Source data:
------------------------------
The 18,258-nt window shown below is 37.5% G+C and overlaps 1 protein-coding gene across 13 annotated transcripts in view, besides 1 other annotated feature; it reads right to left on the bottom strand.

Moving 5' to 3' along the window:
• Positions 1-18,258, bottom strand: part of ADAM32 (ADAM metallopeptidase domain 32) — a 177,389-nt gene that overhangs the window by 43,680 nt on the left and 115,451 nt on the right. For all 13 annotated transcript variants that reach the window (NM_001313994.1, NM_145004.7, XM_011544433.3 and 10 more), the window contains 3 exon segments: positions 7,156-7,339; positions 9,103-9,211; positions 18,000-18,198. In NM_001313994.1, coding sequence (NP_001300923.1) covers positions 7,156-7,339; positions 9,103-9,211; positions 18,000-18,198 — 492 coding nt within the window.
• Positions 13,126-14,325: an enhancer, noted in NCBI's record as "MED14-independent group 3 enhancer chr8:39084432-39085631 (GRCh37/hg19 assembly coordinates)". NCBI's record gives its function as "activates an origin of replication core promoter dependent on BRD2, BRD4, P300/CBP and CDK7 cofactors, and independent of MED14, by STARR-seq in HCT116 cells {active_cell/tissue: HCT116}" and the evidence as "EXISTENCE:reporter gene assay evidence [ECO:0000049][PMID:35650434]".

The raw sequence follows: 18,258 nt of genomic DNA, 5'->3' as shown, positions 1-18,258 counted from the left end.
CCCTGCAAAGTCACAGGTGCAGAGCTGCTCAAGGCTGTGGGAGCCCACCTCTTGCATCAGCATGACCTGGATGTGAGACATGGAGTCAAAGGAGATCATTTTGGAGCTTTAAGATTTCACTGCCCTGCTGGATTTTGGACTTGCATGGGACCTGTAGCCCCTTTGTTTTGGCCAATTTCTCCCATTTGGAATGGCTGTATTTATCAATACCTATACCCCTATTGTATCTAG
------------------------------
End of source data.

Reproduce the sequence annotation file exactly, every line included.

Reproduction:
The 18,258-nt window shown below is 37.5% G+C and overlaps 1 protein-coding gene across 13 annotated transcripts in view, besides 1 other annotated feature; it reads right to left on the bottom strand.

Moving 5' to 3' along the window:
• Positions 1-18,258, bottom strand: part of ADAM32 (ADAM metallopeptidase domain 32) — a 177,389-nt gene that overhangs the window by 43,680 nt on the left and 115,451 nt on the right. For all 13 annotated transcript variants that reach the window (NM_001313994.1, NM_145004.7, XM_011544433.3 and 10 more), the window contains 3 exon segments: positions 7,156-7,339; positions 9,103-9,211; positions 18,000-18,198. In NM_001313994.1, coding sequence (NP_001300923.1) covers positions 7,156-7,339; positions 9,103-9,211; positions 18,000-18,198 — 492 coding nt within the window.
• Positions 13,126-14,325: an enhancer, noted in NCBI's record as "MED14-independent group 3 enhancer chr8:39084432-39085631 (GRCh37/hg19 assembly coordinates)". NCBI's record gives its function as "activates an origin of replication core promoter dependent on BRD2, BRD4, P300/CBP and CDK7 cofactors, and independent of MED14, by STARR-seq in HCT116 cells {active_cell/tissue: HCT116}" and the evidence as "EXISTENCE:reporter gene assay evidence [ECO:0000049][PMID:35650434]".

The raw sequence follows: 18,258 nt of genomic DNA, 5'->3' as shown, positions 1-18,258 counted from the left end.
CCCTGCAAAGTCACAGGTGCAGAGCTGCTCAAGGCTGTGGGAGCCCACCTCTTGCATCAGCATGACCTGGATGTGAGACATGGAGTCAAAGGAGATCATTTTGGAGCTTTAAGATTTCACTGCCCTGCTGGATTTTGGACTTGCATGGGACCTGTAGCCCCTTTGTTTTGGCCAATTTCTCCCATTTGGAATGGCTGTATTTATCAATACCTATACCCCTATTGTATCTAG